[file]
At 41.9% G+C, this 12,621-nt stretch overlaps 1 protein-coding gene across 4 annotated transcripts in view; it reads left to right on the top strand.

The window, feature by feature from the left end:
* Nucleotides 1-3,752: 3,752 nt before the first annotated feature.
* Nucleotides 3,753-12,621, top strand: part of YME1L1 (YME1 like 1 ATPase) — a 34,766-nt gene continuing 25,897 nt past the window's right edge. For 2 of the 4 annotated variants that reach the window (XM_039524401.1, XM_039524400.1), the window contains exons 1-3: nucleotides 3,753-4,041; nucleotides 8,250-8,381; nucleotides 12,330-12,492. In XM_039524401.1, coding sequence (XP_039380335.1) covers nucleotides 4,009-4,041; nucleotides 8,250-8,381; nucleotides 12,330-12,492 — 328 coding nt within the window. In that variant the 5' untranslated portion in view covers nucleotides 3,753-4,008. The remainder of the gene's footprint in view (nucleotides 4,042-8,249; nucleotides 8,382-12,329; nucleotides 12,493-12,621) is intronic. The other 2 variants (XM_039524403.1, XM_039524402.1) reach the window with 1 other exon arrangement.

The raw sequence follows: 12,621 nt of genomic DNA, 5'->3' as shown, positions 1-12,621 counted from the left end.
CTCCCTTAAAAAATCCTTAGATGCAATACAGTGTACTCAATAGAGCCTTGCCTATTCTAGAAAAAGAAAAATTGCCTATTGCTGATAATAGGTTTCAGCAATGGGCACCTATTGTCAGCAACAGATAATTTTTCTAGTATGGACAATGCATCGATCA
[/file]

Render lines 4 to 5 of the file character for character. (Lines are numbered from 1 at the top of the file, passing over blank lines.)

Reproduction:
* Nucleotides 3,753-12,621, top strand: part of YME1L1 (YME1 like 1 ATPase) — a 34,766-nt gene continuing 25,897 nt past the window's right edge. For 2 of the 4 annotated variants that reach the window (XM_039524401.1, XM_039524400.1), the window contains exons 1-3: nucleotides 3,753-4,041; nucleotides 8,250-8,381; nucleotides 12,330-12,492. In XM_039524401.1, coding sequence (XP_039380335.1) covers nucleotides 4,009-4,041; nucleotides 8,250-8,381; nucleotides 12,330-12,492 — 328 coding nt within the window. In that variant the 5' untranslated portion in view covers nucleotides 3,753-4,008. The remainder of the gene's footprint in view (nucleotides 4,042-8,249; nucleotides 8,382-12,329; nucleotides 12,493-12,621) is intronic. The other 2 variants (XM_039524403.1, XM_039524402.1) reach the window with 1 other exon arrangement.

The raw sequence follows: 12,621 nt of genomic DNA, 5'->3' as shown, positions 1-12,621 counted from the left end.